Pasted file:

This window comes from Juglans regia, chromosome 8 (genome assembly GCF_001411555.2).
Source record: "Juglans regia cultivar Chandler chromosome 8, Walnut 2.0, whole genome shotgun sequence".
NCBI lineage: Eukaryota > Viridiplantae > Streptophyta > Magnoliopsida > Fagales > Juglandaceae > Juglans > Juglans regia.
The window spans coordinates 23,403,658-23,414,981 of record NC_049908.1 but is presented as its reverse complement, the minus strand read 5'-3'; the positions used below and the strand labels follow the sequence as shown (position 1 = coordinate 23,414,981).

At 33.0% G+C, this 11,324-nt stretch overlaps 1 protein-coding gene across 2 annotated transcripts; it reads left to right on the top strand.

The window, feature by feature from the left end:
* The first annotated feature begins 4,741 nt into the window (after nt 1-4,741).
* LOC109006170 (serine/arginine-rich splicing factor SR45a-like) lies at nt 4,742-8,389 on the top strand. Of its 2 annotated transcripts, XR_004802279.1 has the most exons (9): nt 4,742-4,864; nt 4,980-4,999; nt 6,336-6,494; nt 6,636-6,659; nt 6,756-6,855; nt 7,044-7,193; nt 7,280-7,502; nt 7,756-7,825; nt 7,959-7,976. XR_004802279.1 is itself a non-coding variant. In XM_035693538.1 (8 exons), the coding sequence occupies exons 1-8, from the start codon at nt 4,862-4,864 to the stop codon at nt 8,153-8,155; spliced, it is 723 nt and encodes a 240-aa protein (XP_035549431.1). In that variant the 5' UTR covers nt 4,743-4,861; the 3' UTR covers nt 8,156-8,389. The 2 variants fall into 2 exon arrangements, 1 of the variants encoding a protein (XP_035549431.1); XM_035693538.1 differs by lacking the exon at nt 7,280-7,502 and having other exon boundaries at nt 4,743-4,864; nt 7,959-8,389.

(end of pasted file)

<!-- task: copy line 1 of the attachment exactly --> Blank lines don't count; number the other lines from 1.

This window comes from Juglans regia, chromosome 8 (genome assembly GCF_001411555.2).